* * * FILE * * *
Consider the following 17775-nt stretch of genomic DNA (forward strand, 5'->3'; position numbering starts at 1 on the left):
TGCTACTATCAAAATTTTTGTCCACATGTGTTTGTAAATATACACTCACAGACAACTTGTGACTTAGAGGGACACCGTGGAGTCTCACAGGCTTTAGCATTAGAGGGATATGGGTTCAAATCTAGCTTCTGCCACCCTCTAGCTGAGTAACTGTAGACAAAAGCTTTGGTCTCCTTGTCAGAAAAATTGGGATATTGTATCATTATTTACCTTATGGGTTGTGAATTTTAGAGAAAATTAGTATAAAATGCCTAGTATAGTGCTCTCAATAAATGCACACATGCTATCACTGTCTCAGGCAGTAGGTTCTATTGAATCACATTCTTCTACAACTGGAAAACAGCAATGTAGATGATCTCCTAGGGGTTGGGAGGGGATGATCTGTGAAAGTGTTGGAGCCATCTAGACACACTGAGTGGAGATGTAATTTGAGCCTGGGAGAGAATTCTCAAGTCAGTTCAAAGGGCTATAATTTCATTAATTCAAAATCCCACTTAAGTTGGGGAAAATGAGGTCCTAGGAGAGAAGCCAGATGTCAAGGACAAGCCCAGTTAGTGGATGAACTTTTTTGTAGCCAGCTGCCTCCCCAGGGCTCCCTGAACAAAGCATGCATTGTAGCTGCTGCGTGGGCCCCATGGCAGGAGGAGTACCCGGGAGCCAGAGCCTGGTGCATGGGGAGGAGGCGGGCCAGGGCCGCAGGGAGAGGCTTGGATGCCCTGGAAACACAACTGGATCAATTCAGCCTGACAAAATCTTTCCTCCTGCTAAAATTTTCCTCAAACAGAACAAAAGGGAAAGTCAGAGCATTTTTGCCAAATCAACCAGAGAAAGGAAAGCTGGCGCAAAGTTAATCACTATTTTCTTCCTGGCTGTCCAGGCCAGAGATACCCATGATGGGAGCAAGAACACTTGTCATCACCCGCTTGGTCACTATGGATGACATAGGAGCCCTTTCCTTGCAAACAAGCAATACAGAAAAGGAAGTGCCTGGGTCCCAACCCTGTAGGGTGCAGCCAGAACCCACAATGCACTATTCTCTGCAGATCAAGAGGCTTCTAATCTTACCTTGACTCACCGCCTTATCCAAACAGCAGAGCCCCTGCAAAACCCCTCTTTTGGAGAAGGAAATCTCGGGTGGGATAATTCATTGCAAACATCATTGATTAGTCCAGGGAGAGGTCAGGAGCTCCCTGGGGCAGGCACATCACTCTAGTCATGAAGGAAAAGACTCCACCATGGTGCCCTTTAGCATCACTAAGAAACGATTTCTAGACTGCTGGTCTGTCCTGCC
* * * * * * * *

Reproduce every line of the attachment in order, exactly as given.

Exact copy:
Consider the following 17775-nt stretch of genomic DNA (forward strand, 5'->3'; position numbering starts at 1 on the left):
TGCTACTATCAAAATTTTTGTCCACATGTGTTTGTAAATATACACTCACAGACAACTTGTGACTTAGAGGGACACCGTGGAGTCTCACAGGCTTTAGCATTAGAGGGATATGGGTTCAAATCTAGCTTCTGCCACCCTCTAGCTGAGTAACTGTAGACAAAAGCTTTGGTCTCCTTGTCAGAAAAATTGGGATATTGTATCATTATTTACCTTATGGGTTGTGAATTTTAGAGAAAATTAGTATAAAATGCCTAGTATAGTGCTCTCAATAAATGCACACATGCTATCACTGTCTCAGGCAGTAGGTTCTATTGAATCACATTCTTCTACAACTGGAAAACAGCAATGTAGATGATCTCCTAGGGGTTGGGAGGGGATGATCTGTGAAAGTGTTGGAGCCATCTAGACACACTGAGTGGAGATGTAATTTGAGCCTGGGAGAGAATTCTCAAGTCAGTTCAAAGGGCTATAATTTCATTAATTCAAAATCCCACTTAAGTTGGGGAAAATGAGGTCCTAGGAGAGAAGCCAGATGTCAAGGACAAGCCCAGTTAGTGGATGAACTTTTTTGTAGCCAGCTGCCTCCCCAGGGCTCCCTGAACAAAGCATGCATTGTAGCTGCTGCGTGGGCCCCATGGCAGGAGGAGTACCCGGGAGCCAGAGCCTGGTGCATGGGGAGGAGGCGGGCCAGGGCCGCAGGGAGAGGCTTGGATGCCCTGGAAACACAACTGGATCAATTCAGCCTGACAAAATCTTTCCTCCTGCTAAAATTTTCCTCAAACAGAACAAAAGGGAAAGTCAGAGCATTTTTGCCAAATCAACCAGAGAAAGGAAAGCTGGCGCAAAGTTAATCACTATTTTCTTCCTGGCTGTCCAGGCCAGAGATACCCATGATGGGAGCAAGAACACTTGTCATCACCCGCTTGGTCACTATGGATGACATAGGAGCCCTTTCCTTGCAAACAAGCAATACAGAAAAGGAAGTGCCTGGGTCCCAACCCTGTAGGGTGCAGCCAGAACCCACAATGCACTATTCTCTGCAGATCAAGAGGCTTCTAATCTTACCTTGACTCACCGCCTTATCCAAACAGCAGAGCCCCTGCAAAACCCCTCTTTTGGAGAAGGAAATCTCGGGTGGGATAATTCATTGCAAACATCATTGATTAGTCCAGGGAGAGGTCAGGAGCTCCCTGGGGCAGGCACATCACTCTAGTCATGAAGGAAAAGACTCCACCATGGTGCCCTTTAGCATCACTAAGAAACGATTTCTAGACTGCTGGTCTGTCCTGCC